Kentucky clerk Kim Davis faces election challenge from gay man she discriminated against
Kentucky clerk Kim Davis is officially facing an election challenge from the gay man she discriminated against.
Kim Davis made the news in 2015 after the US Supreme Court ruled that same-sex couples had a constitutional right to marry.
The clerk for Rowan County, Kentucky, decided to ignore the ruling and subsequent demands from a string of state courts, in order to block the weddings of same-sex couples in the county.
But Davis – who has since become a cause célèbre among the anti-LGBT movement – may end up losing her job to one of the men she blocked from marrying.
David Ermold, who was filmed being denied a marriage license by Davis back in 2015, launched his campaign to become Rowan County clerk today, ahead of the election next year.
Davis, who was initially elected as a Democrat, had announced she plans to seek re-election as a Republican.
But Ermold – who was eventually allowed to marry his partner by a deputy clerk in 2015 0 says Davis has proved herself unfit to hold the office, and will battle to stop her retaining the clerk’s position.
Speaking to AP, he said: “I think we need to deal with the circumstances and the consequences of what happened.
“I have an obligation here, really, to do this and to set things right.
“This campaign we are putting together is about unity and bringing people together and restoring fairness.”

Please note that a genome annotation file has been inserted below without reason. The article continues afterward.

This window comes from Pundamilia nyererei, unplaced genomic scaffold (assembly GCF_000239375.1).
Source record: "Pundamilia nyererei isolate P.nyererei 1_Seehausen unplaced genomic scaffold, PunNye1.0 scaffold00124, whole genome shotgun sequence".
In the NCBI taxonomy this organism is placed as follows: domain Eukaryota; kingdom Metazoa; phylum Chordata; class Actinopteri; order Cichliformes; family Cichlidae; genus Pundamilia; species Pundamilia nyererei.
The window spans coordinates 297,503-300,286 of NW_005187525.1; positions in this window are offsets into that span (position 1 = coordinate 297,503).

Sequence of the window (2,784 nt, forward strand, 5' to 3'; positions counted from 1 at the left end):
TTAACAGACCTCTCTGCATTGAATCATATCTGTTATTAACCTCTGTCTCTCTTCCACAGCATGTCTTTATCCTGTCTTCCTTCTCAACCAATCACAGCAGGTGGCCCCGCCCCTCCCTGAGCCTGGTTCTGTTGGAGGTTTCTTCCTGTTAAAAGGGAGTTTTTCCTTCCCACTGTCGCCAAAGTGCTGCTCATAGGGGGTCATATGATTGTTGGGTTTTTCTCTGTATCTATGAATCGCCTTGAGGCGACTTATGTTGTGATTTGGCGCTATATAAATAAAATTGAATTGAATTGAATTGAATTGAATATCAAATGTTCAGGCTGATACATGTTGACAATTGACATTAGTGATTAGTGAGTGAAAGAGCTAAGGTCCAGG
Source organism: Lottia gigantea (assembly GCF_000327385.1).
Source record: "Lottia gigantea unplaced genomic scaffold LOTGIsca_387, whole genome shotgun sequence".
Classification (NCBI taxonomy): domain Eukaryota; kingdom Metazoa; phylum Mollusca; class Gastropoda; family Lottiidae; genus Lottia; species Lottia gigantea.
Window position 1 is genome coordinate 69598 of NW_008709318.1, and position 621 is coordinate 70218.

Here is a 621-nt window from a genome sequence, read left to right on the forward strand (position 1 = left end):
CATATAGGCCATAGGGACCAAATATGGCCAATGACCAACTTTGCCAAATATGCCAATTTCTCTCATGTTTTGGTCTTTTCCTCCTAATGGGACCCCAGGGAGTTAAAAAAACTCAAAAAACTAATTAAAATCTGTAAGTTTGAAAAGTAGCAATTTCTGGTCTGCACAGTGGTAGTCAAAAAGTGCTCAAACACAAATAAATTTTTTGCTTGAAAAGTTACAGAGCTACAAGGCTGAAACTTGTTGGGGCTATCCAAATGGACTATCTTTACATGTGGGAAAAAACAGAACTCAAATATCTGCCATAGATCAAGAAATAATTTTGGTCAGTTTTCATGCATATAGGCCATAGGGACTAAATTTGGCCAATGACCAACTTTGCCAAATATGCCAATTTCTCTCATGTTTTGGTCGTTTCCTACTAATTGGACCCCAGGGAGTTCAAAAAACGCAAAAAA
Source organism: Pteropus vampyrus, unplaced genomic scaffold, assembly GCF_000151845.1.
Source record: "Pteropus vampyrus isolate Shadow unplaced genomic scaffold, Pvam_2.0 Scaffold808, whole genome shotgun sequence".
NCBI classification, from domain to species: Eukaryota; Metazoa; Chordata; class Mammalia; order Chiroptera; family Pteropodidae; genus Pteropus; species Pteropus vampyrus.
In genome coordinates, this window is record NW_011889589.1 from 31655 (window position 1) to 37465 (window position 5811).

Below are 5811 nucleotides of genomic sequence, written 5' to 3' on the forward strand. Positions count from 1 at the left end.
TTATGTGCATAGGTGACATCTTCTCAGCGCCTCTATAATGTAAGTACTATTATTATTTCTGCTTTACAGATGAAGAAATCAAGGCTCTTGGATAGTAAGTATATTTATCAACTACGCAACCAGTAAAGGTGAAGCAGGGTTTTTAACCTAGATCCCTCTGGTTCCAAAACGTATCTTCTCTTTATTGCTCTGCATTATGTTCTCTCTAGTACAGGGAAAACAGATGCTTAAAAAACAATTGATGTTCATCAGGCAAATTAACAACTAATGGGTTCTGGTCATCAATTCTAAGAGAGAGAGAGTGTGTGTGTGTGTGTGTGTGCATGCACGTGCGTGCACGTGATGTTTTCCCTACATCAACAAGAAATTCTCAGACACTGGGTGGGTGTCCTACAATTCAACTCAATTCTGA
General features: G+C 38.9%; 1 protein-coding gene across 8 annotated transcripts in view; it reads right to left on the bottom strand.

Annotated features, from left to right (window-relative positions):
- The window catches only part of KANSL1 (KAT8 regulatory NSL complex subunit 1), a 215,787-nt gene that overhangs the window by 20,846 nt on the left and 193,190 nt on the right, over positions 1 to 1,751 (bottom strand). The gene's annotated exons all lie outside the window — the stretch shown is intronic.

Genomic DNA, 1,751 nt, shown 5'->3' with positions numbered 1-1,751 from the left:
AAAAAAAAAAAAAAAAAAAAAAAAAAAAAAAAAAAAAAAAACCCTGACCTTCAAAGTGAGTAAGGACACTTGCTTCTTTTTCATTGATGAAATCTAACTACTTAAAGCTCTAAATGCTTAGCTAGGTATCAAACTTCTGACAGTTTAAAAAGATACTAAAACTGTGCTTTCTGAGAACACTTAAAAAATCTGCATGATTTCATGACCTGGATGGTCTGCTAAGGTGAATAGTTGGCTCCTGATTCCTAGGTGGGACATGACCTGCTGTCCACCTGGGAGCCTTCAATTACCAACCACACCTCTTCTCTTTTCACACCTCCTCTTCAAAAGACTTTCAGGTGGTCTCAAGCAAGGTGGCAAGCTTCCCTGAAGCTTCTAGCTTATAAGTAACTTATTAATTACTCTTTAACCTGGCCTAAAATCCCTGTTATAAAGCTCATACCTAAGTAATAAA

Speaking to NBC, he added: “I believe I can win.”
The candidate added: “I was very disappointed in the presidential election, and I think there needs to be more integrity… I think politicians need to answer some questions.
“We must recommit ourselves to embracing the diversity within our community, and we must stand strong against those who have turned their backs on our people to pursue the divisive agenda of outside politicians and organizations.”
However, the campaign will not be easy – Davis will have the wealth of the evangelical lobby behind her.
He said: “She will have quite a few orgs backing her, and she will get a lot of attention from it.”
And Davis’ lawyer Mat Staver, an avowed opponent of LGBT rights, certainly seemed combative.
He said: “The clerk’s position is more than a single issue position and that’s all David has is one issue.
“He has no idea how to run a clerk’s office. Much of what the clerk does has nothing to do with wedding licenses. It’s a broad service to the public.”
Davis, a thrice-divorced evangelical Christian, insists that issuing licenses to same-sex couples goes against her beliefs.
Her legal troubles only ended when the Republican Governor of Kentucky Matt Bevin agreed to change the law to accommodate her – circumventing the need for clerks to issue marriage licenses.
Given issuing marriage licenses is one of the primary duties of a clerk, the decision was contentious – and many suggested that Davis should just have resigned her role if she was unable to perform the duty.
Davis hasn’t just contained her homophobic vitriol to the confides of her constituency since the marriage license controversy.
She recently headed to Romania to support proposals for an anti-gay marriage law.
Staver, who has also lobbied for anti-LGBT laws across the world, said: “She loves her job and she loves the people.
“I’m sure [the election] will probably have more attention because of who she is, but you know she doesn’t have any major concerns about it.”
The election, set to take place next year, will be the first time voters have a say in making Davis accountable for her actions in 2015.